I have two jointly normally distributed variables $s_1$ and $s_2$. I am now searching for the conditional expectation $$ E(s_1|s_1>r_1,\ s_2>r_2) $$ where $r_1$ and $r_2$ are constants. An idea of how to arrive at this and sources where it can be read up would also be greatly appreciated.

  • $\begingroup$ What do you know about the joint distribution of $s_1$ and $s_2$? This information is essential for determining the conditional expectation. $\endgroup$
    – whuber
    Jun 12 '14 at 14:21
  • $\begingroup$ $s_1$ and $s_2$ are generally correlated, but assume they have unconditional mean zero and variance one. If they weren't correlated, it'd be easy I think... $\endgroup$
    – Mike
    Jun 12 '14 at 14:35
  • $\begingroup$ Is the joint distribution bivariate Normal? $\endgroup$
    – whuber
    Jun 12 '14 at 14:37
  • $\begingroup$ Yes, let's say: $$s_1,s_2 \sim \mathcal{N}(0,1) $$ and the correlation is $\rho$. Sorry, I don't manage to type them together in one bivariate normal... $\endgroup$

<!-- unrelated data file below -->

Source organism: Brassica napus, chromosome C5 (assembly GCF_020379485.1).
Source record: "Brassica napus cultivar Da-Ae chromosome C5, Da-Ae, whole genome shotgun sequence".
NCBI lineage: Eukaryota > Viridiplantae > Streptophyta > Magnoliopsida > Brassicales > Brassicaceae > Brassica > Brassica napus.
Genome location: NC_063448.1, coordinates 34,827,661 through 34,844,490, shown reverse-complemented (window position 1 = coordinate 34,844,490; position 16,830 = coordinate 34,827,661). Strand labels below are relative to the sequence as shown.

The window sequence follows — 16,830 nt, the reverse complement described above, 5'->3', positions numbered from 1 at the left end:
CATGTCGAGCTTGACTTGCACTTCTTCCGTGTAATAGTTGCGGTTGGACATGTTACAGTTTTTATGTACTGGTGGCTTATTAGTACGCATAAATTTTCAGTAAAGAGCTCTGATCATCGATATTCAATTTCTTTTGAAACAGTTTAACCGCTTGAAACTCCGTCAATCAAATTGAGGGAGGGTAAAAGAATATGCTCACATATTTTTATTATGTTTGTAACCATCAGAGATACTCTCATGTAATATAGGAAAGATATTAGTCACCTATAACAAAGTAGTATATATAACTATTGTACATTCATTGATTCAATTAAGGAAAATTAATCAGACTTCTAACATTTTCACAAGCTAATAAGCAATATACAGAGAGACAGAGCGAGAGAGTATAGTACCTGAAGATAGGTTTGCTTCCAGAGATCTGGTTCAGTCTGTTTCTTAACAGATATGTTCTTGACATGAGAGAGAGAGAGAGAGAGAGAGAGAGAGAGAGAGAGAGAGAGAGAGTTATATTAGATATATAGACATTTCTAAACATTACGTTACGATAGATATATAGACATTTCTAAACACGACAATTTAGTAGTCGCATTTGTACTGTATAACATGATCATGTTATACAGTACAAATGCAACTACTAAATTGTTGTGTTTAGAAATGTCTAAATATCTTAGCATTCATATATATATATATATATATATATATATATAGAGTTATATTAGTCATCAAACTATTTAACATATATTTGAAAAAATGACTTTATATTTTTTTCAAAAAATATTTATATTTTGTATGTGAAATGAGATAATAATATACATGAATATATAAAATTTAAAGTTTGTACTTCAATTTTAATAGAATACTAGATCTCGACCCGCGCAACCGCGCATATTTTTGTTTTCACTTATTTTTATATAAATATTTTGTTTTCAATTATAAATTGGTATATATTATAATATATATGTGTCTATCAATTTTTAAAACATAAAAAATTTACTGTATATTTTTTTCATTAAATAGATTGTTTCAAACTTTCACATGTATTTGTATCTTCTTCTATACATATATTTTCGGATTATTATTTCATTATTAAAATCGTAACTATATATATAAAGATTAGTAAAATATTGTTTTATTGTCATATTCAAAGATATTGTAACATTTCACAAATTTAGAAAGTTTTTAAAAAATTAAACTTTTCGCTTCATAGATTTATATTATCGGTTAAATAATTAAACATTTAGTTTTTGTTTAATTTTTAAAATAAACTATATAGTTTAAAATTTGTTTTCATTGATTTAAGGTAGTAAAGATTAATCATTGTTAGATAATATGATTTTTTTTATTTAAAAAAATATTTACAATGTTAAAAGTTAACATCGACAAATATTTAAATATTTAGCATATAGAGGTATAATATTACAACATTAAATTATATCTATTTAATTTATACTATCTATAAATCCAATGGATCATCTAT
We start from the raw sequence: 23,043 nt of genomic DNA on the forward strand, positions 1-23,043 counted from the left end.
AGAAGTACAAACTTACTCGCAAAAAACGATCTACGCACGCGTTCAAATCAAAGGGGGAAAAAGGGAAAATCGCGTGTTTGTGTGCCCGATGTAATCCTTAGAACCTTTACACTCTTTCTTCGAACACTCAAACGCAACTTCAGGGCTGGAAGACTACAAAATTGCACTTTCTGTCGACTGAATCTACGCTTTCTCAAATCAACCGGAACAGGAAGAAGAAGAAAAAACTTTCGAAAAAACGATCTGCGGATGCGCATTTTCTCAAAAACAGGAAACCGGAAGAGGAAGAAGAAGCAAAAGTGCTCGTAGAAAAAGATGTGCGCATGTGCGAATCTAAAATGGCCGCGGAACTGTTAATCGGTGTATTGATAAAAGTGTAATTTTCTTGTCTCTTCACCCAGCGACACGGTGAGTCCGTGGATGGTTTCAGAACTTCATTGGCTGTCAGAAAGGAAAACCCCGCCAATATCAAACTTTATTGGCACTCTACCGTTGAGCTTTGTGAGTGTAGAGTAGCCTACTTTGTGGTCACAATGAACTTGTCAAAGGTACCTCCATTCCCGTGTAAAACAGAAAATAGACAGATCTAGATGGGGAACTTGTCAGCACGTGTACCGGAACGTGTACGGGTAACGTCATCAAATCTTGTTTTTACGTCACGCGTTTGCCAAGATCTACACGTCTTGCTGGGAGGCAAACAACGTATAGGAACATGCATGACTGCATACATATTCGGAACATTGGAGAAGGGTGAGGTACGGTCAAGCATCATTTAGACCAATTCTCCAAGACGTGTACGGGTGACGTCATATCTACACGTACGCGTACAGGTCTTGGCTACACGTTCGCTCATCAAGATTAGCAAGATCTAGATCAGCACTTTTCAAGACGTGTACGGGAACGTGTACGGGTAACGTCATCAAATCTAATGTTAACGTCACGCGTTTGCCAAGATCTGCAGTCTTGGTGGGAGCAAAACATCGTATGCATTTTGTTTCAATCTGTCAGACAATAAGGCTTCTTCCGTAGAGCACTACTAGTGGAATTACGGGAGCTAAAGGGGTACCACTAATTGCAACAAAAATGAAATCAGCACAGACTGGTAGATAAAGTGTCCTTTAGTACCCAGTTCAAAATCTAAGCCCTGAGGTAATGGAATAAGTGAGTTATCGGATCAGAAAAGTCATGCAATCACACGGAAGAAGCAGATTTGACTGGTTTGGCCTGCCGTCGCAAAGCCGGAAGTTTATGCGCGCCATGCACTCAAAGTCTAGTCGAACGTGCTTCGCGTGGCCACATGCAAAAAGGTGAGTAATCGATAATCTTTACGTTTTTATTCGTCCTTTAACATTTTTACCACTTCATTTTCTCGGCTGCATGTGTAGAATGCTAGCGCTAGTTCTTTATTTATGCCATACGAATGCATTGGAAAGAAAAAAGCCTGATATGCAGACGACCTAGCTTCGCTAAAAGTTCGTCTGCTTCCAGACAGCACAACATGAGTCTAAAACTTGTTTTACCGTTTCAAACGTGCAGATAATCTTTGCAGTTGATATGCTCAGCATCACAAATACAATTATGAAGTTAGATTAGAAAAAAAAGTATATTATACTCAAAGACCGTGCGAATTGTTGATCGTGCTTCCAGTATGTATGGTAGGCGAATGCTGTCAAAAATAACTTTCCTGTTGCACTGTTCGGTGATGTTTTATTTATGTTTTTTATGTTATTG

– Mike
    Jun 12 '14 at 14:48
  • $\begingroup$ Unfortunately, both integrals in the ratio that answers this question are intractable when $\rho\ne 0$ and $\rho \ne \pm 1$ and have to be computed numerically. $\endgroup$
    – whuber
    Jun 12 '14 at 16:42

To summarize the comments: Since we assume that $s_1$ and $s_2$ jointly follow a standard bivariate normal distribution, with correlation coefficient $\rho$, then the joint density is

$$f(s_1,s_2) = \frac{1}{2 \pi \sqrt{1-\rho^2}} \exp\left\{-\frac{s_1^2 +s_2^2 -2\rho s_1s_2}{2(1-\rho^2)}\right\} $$

We also have

$$E(s_1|s_1>r_1,\ s_2>r_2) = \frac {E(s_1;\{s_1>r_1,\ s_2>r_2\})}{P(s_1>r_1,\ s_2>r_2)}$$

$$=\frac {\int_{r_2}^{\infty}\int_{r_1}^{\infty}s_1f(s_1,s_2)ds_1ds_2}{\int_{r_2}^{\infty}\int_{r_1}^{\infty}f(s_1,s_2)ds_1ds_2} $$

The fact that the conditioning statement includes, and places bounds on, both variables, does not permit us to simplify this ratio of integrals (as would be in the cases described by the OP in the comments). Moreover, as @whuber writes, these integrals do not have an analytical solution for $\rho \ne \{0,\pm1\}$, and must be computed numerically for each $\{r_1, r_2\}$.


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